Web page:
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International Journal of Mathematics and Mathematical Sciences
VolumeΒ 2012Β (2012), Article IDΒ 675094, 11 pages
http://dx.doi.org/10.1155/2012/675094
Research Article

Property P and Some Fixed Point Results on (πœ“,πœ™)-Weakly Contractive G-Metric Spaces

1Department of Mathematics, Hashemite University, P.O. Box 150459, Zarqa 13115, Jordan
2Department of Mathematics, Yarmouk University, P.O. Box 566, Irbid 21163, Jordan

Received 22 March 2012; Accepted 6 June 2012

Academic Editor: CharlesΒ Chidume

Copyright Β© 2012 Mona Khandaqji et al. This is an open access article distributed under the Creative Commons Attribution License, which permits unrestricted use, distribution, and reproduction in any medium, provided the original work is properly cited.

Abstract

We prove some fixed point results for (πœ“,πœ™)-weakly contractive maps in G-metric spaces, we show that these maps satisfy property P. The results presented in this paper generalize several well-known comparable results in the literature.

1. Introduction

Metric fixed point theory is an important mathematical discipline because of its applications in areas such as variational and linear inequalities, optimization, and approximation theory. Generalizations of metric spaces were proposed by GΓ€hler [1, 2] (called 2 metricspaces). In 2005, Mustafa and Sims [3] introduced a new structure of generalized metric spaces, which are called G-metric spaces as a generalization of metric space (𝑋,𝑑), to develop and introduce a new fixed point theory for various mappings in this new structure. Many papers dealing with fixed point theorems for mappings satisfying different contractive conditions on G-metric spaces can be found in [4–16]. Let 𝑇 be a self-map of a complete metric space (𝑋,𝑑) with a nonempty fixed point set 𝐹(𝑇). Then 𝑇 is said to satisfy property 𝑃 if 𝐹(𝑇)=𝐹(𝑇𝑛) for each π‘›βˆˆπ‘. However, the converse is false. For example, consider 𝑋=[0,1] and 𝑇 defined by 𝑇π‘₯=1βˆ’π‘₯. Then 𝑇 has a unique fixed point at π‘₯=1/2, but every even iterate of 𝑇 is the identity map, which has every point of [0,1] as a fixed point. On the other hand, if 𝑋=[0,πœ‹], 𝑇π‘₯=cosπ‘₯, then every iterate of 𝑇 has the same fixed point as 𝑇 (see [17, 18]). Jeong and Rhoades [17] showed that maps satisfying many contractive conditions have property 𝑃. An interesting fact about maps satisfying property 𝑃 is that they have no nontrivial periodic points. Papers dealing with property 𝑃 are those in [17–19]. In this paper, we will prove some general fixed point theorems for (πœ“,πœ™)-weakly contractive maps in G-metric spaces, and then we show that these maps satisfy property 𝑃.

Now we give first in what follows preliminaries and basic definitions which will be used throughout the paper.

2. Preliminaries

Consistent with Mustafa and Sims [3], the following definitions and results will be needed in the sequel.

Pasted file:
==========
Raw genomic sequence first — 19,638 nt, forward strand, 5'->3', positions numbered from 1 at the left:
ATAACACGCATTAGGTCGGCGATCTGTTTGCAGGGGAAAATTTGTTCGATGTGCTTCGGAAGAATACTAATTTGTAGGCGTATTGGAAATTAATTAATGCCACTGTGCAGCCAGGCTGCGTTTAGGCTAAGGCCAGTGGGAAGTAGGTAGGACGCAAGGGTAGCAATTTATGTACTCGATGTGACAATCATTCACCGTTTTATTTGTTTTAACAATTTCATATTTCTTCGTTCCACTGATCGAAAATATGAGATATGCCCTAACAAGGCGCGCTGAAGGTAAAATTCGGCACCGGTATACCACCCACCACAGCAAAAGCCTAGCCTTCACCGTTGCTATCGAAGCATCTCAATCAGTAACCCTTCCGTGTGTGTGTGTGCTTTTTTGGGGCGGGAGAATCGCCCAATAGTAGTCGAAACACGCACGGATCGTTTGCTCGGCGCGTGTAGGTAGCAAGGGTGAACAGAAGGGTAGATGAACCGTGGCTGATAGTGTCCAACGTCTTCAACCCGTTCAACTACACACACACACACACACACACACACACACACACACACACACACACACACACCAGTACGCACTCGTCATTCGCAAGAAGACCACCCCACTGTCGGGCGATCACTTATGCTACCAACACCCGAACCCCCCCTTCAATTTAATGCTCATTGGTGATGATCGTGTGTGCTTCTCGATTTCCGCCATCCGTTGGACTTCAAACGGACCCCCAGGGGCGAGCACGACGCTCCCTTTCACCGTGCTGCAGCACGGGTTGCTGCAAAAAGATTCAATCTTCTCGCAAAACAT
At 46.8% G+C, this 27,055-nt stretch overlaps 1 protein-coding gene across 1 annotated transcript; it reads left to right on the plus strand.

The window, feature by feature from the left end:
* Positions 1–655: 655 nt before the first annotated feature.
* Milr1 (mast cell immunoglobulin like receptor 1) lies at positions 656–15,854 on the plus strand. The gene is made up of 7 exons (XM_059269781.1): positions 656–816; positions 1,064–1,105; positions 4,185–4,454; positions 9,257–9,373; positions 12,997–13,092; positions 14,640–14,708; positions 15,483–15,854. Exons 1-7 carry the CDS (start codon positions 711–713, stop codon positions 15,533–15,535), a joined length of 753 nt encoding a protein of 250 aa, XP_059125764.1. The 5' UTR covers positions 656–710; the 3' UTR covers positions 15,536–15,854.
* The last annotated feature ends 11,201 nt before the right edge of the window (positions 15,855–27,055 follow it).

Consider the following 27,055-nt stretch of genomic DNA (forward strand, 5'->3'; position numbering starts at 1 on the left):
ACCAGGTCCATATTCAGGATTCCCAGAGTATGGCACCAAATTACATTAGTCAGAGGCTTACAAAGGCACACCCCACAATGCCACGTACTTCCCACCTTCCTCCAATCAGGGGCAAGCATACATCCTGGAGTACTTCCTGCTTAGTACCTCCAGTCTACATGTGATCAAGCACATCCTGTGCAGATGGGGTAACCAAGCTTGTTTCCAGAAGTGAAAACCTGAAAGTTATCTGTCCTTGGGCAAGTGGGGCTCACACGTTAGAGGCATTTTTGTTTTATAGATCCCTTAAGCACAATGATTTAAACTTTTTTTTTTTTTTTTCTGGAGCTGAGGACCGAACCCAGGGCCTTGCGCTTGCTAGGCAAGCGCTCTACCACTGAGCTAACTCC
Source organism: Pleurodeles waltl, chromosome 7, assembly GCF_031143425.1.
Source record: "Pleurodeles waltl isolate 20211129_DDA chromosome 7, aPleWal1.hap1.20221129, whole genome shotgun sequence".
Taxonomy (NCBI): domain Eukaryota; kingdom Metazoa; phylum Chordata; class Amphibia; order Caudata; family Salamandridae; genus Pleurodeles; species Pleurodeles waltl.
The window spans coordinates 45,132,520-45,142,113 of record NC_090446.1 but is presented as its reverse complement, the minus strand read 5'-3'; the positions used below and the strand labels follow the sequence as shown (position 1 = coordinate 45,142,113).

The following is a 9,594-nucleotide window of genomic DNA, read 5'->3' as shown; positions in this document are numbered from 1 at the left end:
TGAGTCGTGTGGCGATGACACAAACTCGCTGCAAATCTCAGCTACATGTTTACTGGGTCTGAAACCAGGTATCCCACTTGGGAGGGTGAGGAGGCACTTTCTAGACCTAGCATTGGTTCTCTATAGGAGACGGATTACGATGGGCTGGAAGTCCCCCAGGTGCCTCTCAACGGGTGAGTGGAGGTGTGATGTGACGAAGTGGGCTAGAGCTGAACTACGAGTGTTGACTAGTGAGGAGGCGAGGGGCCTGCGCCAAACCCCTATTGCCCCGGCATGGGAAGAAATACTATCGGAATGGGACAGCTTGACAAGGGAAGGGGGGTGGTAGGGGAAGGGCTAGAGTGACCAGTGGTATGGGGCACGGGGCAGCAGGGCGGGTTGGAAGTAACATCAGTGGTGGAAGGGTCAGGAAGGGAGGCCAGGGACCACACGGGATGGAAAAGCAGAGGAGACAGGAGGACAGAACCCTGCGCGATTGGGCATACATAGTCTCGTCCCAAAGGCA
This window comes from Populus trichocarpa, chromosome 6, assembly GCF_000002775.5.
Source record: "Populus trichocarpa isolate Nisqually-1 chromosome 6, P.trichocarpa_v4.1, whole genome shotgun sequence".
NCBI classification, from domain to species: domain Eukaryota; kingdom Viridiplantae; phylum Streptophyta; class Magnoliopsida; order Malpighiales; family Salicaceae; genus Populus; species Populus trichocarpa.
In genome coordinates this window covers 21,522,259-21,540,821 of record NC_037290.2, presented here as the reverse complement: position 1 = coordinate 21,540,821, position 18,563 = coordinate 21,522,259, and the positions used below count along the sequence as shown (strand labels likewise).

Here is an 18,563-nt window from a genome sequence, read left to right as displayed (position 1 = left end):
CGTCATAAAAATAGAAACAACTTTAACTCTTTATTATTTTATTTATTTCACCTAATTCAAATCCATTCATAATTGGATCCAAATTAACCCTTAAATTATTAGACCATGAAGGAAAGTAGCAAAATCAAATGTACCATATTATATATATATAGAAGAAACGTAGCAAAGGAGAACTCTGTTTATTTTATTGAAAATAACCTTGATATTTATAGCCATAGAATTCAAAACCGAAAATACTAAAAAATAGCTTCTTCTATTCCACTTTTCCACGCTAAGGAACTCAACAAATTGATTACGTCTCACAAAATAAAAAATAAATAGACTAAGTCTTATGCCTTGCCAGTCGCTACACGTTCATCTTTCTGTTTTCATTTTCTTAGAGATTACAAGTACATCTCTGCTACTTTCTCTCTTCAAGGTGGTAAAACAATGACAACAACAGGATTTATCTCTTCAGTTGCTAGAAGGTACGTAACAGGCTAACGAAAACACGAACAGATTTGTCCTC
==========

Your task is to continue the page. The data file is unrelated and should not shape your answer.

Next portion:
Definition 2.1. Let 𝑋 be a nonempty set and πΊβˆΆπ‘‹Γ—π‘‹Γ—π‘‹β†’π‘…+ satisfy the following properties:(𝐺1)𝐺(π‘₯,𝑦,𝑧)=0 if π‘₯=𝑦=𝑧=0 (coincidence),(𝐺2)0<𝐺(π‘₯,π‘₯,𝑦), for all π‘₯,π‘¦βˆˆπ‘‹, where π‘₯≠𝑦,(𝐺3)𝐺(π‘₯,π‘₯,𝑦)≀𝐺(π‘₯,𝑦,𝑧), for all π‘₯,𝑦,π‘§βˆˆπ‘‹, with 𝑧≠𝑦,(𝐺4)𝐺(π‘₯,𝑦,𝑧)=𝐺(𝑝{π‘₯,𝑦,𝑧}), where 𝑝 is a permutation of π‘₯,𝑦,𝑧 (symmetry),(𝐺5)𝐺(π‘₯,𝑦,𝑧)≀𝐺(π‘₯,π‘Ž,π‘Ž)+𝐺(π‘Ž,𝑦,𝑧), for all π‘₯,𝑦,𝑧,π‘Žβˆˆπ‘‹ (rectangle inequality).

Then, the function G is called the G-metric on 𝑋, and the pair (𝑋,𝐺) is called the G-metric space.

Definition 2.2. A G-metric is said to be symmetric if 𝐺(π‘₯,𝑦,𝑦)=𝐺(𝑦,π‘₯,π‘₯) for all π‘₯,π‘¦βˆˆπ‘‹.

Proposition 2.3. Every G -metric space (𝑋,𝐺) will define a metric space (𝑋,𝑑𝐺) by 𝑑𝐺(π‘₯,𝑦)=𝐺(π‘₯,𝑦,𝑦)+𝐺(𝑦,π‘₯,π‘₯), for all π‘₯,π‘¦βˆˆπ‘‹.

Definition 2.4. Let (𝑋,𝐺) be a G-metric space, and (π‘₯𝑛) be a sequence of points in 𝑋. Then,(i)a point π‘₯βˆˆπ‘‹ is said to be the limit of the sequence (π‘₯𝑛) if 𝐺π‘₯𝑛,π‘₯π‘šξ€Έ,π‘₯⟢0,(as𝑛,π‘šβŸΆβˆž),(2.1) and we say that the sequence (π‘₯𝑛) is G convergent to π‘₯ (we say π‘₯𝑛(𝐺)β†’π‘₯),(ii)A sequence (π‘₯𝑛) is said to be G-Cauchy if 𝐺π‘₯𝑛,π‘₯π‘š,π‘₯π‘™ξ€ΈβŸΆ0,(as𝑛,π‘š,π‘™βŸΆβˆž),(2.2)(iii)(𝑋,𝐺) is called a complete G-metric space if every G-Cauchy sequence in X is G converge in 𝑋.

Proposition 2.5. Let (𝑋,𝐺) be a G-metric space, then the following are equivalent:(1)π‘₯𝑛(𝐺)β†’π‘₯, (2)𝐺(π‘₯𝑛,π‘₯𝑛,π‘₯)β†’0(asπ‘›β†’βˆž), (3)𝐺(π‘₯𝑛,π‘₯,π‘₯)β†’0(asπ‘›β†’βˆž), (4)𝐺(π‘₯𝑛,π‘₯π‘š,π‘₯)β†’0(asπ‘›β†’βˆž).

Proposition 2.6. Let (𝑋,𝐺) be a G-metric space, then the following are equivalent:(1)(π‘₯𝑛) is be G-Cauchy in 𝑋,(2)𝐺(π‘₯𝑛,π‘₯π‘š,π‘₯π‘š)β†’0(as𝑛,π‘šβ†’βˆž).

Proposition 2.7. Let (𝑋,𝐺) be a G-metric space. Then, for any π‘₯,𝑦,𝑧,π‘Žβˆˆπ‘‹, it follows that:(i)If 𝐺(π‘₯,𝑦,𝑧)=0, then π‘₯=𝑦=𝑧=0,(ii)𝐺(π‘₯,𝑦,𝑧)≀𝐺(π‘₯,π‘₯,𝑦)+𝐺(π‘₯,π‘₯,𝑧), (iii)𝐺(π‘₯,π‘₯,𝑦)≀2𝐺(𝑦,π‘₯,π‘₯),(iv)𝐺(π‘₯,𝑦,𝑧)≀𝐺(π‘₯,π‘Ž,𝑧)+𝐺(π‘Ž,𝑦,𝑧), (v)𝐺(π‘₯,𝑦,𝑧)≀𝐺(π‘₯,π‘Ž,π‘Ž)+𝐺(𝑦,π‘Ž,π‘Ž)+𝐺(𝑧,π‘Ž,π‘Ž).

3. Main Results

Throughout the paper, 𝑁 denotes the set of all natural numbers.

Definition 3.1 (see [20]). A function πœ“βˆΆ[0,∞)β†’[0,∞) is called altering distance if the following properties are satisfied:(1)πœ“ is continuous and increasing,(2)πœ“(𝑑)=0 if and only if 𝑑=0.

The altering distance functions alter the metric distance between two points and enable us to deal with relatively new classes of fixed points problems.

Theorem 3.2. Let (𝑋,𝐺) be a complete G-metric space. Let 𝑓 be a self-map on 𝑋 satisfying the following: ,πœ“(𝐺(𝑓π‘₯,𝑓𝑦,𝑓𝑧))β‰€πœ“max𝐺(π‘₯,𝑦,𝑧),𝐺(π‘₯,𝑓π‘₯,𝑓π‘₯),𝐺(𝑦,𝑓𝑦,𝑓𝑦),𝐺(𝑧,𝑓𝑧,𝑓𝑧),𝛼𝐺(𝑓π‘₯,𝑓π‘₯,𝑦)+(1βˆ’π›Ό)(𝐺(𝑓𝑦,𝑓𝑦,𝑧)),𝛽𝐺(π‘₯,𝑓π‘₯,𝑓π‘₯)+(1βˆ’π›½)(𝐺(𝑦,𝑓𝑦,𝑓𝑦)),ξƒ°ξƒͺβˆ’πœ™max𝐺(π‘₯,𝑦,𝑧),𝐺(π‘₯,𝑓π‘₯,𝑓π‘₯),𝐺(𝑦,𝑓𝑦,𝑓𝑦),𝐺(𝑧,𝑓𝑧,𝑓𝑧),𝛼𝐺(𝑓π‘₯,𝑓π‘₯,𝑦)+(1βˆ’π›Ό)(𝐺(𝑓𝑦,𝑓𝑦,𝑧)),𝛽𝐺(π‘₯,𝑓π‘₯,𝑓π‘₯)+(1βˆ’π›½)(𝐺(𝑦,𝑓𝑦,𝑓𝑦)),ξƒ°ξƒͺ(3.1) for all π‘₯,𝑦,π‘§βˆˆπ‘‹, where 0<𝛼,𝛽<1, πœ“ is an altering distance function, and πœ™βˆΆ[0,∞)β†’[0,∞) is a continuous function with πœ™(𝑑)=0 if and only if 𝑑=0. Then, 𝑓 has a unique fixed point (say 𝑒), where 𝑓 is 𝐺 continuous at 𝑒.